Business School Apps Are Down 10% — Huh? Here’s Why.
1:45 pm, September 13th | by Hillary Reinsberg
Usually, when the job market faces tough times (as it is now, obviously), business school applications shoot up. But that’s not the case right now. Applications to top business schools are way down, actually. Is what was once seen as the two-year ticket to mogul-dom going out of fashion?
According to the Wall Street Journal, applications for M.B.A. programs are down nearly 10 percent this year — and it’s the third year in a row that they’re following that trend. While the number of applications to undergraduate programs continue to rise, business school applications, even at the cream of the crop, are down. Harvard Business School applications got 4 percent fewer applications, while NYU’s Stern took a whopping 9.8-percent hit.
Reason all you want — we think we have a few explanations.
Getting an M.B.A. has historically been seen as a credential that will get you to the next level at a job, on Wall Street or at a large corporation. At top investment banks, for example, the degree is known as a good way to get out of the grunt work-laden analyst role and step into the shoes of an associate — a big hike in terms of both pay and importance. With banks slashing employees right and left, though, the appeal of those mid-level jobs is not what it used to be. Leaving the workforce, and then trying to get back into a job that’s either a) not hiring, or b) where you have the possibility of getting the ax in the first few months, carries too much risk. That’s not say young people are going to shy away from the workforce – in fact, quite the opposite. It would make sense that they’d stay put, earning money and holding on to a job, rather than going back to school, probably in a different city, for two years, and starting the job hunt all over again.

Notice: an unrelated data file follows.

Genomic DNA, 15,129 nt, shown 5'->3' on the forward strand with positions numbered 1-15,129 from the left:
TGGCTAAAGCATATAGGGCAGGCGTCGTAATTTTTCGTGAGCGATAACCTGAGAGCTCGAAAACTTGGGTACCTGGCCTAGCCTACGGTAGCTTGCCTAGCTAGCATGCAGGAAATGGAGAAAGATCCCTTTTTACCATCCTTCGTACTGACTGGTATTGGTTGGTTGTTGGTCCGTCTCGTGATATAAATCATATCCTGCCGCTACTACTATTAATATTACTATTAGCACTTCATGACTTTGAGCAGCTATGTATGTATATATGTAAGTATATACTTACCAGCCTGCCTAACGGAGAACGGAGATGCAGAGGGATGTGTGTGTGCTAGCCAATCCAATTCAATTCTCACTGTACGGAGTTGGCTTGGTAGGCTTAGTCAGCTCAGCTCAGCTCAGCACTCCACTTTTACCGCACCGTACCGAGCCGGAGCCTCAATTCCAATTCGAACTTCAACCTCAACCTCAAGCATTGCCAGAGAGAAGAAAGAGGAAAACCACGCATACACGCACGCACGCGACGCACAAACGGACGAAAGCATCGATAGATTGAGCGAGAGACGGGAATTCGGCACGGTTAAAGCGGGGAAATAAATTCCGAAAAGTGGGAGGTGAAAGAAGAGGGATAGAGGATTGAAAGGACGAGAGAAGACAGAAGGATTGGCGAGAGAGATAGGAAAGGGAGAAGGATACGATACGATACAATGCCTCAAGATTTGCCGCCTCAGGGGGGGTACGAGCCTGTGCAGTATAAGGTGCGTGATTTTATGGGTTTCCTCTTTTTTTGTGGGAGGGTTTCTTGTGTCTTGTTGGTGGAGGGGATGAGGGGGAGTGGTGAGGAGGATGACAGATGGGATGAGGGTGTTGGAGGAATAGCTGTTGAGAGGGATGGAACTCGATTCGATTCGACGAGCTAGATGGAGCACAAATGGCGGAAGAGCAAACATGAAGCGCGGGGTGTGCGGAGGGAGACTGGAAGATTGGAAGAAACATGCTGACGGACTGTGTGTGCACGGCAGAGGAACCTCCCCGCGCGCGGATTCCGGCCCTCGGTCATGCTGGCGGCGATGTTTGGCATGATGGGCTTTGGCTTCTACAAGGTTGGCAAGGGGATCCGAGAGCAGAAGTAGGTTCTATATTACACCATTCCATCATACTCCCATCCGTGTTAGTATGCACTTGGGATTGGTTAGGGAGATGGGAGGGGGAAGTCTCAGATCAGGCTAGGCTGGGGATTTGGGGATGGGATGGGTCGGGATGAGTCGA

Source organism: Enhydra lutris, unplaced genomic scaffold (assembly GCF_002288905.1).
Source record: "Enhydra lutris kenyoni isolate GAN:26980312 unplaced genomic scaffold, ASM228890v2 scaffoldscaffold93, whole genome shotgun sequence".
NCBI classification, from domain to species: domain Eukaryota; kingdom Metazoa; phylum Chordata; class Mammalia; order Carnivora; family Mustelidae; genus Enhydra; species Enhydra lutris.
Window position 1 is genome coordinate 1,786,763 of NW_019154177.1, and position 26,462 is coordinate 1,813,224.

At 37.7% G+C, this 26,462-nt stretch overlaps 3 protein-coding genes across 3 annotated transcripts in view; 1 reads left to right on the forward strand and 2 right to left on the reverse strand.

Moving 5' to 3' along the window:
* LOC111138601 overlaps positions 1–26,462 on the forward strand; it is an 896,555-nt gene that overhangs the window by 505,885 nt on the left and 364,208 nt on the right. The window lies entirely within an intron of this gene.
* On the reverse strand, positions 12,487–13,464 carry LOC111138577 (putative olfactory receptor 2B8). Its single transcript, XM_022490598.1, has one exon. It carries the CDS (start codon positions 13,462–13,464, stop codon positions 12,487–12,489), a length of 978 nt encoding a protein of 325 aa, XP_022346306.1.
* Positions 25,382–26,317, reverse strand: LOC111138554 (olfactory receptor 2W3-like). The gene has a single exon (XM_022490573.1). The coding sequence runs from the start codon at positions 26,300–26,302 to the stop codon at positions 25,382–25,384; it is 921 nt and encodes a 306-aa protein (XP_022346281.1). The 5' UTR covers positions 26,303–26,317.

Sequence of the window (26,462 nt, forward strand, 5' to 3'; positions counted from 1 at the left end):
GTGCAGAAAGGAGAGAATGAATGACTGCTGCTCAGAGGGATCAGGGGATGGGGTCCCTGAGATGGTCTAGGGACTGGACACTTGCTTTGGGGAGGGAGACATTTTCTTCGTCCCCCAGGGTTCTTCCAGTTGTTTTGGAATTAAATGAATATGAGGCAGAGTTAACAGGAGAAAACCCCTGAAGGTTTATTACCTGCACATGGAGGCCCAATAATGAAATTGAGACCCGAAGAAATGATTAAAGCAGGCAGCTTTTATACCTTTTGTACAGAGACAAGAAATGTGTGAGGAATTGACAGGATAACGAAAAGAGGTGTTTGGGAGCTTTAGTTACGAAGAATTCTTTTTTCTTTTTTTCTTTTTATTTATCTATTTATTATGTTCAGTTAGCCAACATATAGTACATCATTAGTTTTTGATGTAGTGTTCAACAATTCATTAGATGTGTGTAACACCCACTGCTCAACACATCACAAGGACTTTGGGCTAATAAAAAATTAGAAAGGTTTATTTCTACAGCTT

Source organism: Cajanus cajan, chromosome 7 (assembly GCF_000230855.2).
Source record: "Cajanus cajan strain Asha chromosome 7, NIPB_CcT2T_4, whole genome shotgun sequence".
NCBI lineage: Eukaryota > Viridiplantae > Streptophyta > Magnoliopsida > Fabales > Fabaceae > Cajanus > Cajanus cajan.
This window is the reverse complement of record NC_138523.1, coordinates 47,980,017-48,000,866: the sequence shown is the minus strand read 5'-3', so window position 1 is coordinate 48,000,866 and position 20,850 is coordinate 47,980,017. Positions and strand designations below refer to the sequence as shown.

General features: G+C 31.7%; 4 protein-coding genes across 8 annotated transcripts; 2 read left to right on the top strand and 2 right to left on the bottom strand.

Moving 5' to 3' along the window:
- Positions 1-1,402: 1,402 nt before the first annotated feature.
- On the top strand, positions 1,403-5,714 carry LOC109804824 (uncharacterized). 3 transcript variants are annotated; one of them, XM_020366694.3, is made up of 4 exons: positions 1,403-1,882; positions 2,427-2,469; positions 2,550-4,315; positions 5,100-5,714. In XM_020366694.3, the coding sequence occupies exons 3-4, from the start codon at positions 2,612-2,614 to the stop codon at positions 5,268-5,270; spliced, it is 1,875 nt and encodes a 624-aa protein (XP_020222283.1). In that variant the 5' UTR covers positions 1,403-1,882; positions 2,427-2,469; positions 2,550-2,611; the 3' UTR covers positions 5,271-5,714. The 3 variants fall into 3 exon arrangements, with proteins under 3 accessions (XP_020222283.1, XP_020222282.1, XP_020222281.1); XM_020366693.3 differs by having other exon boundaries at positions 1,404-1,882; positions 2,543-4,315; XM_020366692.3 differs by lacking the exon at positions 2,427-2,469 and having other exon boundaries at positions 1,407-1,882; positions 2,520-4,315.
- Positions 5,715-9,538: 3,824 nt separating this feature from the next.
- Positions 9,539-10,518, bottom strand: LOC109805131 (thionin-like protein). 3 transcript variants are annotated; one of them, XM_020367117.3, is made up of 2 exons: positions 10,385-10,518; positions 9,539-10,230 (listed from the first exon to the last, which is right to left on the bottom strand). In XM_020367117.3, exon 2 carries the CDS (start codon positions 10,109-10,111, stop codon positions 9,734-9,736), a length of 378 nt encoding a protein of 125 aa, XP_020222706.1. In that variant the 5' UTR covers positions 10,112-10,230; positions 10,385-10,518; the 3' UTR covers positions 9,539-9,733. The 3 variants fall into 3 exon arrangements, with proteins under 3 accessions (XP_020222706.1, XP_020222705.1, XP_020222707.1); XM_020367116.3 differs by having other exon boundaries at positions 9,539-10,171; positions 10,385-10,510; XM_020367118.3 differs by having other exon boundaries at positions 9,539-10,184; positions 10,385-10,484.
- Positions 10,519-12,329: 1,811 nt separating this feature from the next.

And there’s another thing. As we discussed yesterday, the promise of entrepreneurship is as in vogue as ever for those who aspire to financial success. If you’re trying to get a hotshot VC to back your web startup, an M.B.A. might not do much. You can become a billionaire mogul in your undergrad dorm room or studio apartment, right? In reality, it’s unlikely, but a few much-publicized examples have made it seem like an attainable (and fun) reality. And if you’re going to become a startup success — you’d better do it now, before someone else steals your idea.
Or, okay — maybe it’s just that the applications have gotten…weird.
That all being said, if you do want that spot at Harvard or Wharton, this year would probably be a good time to apply.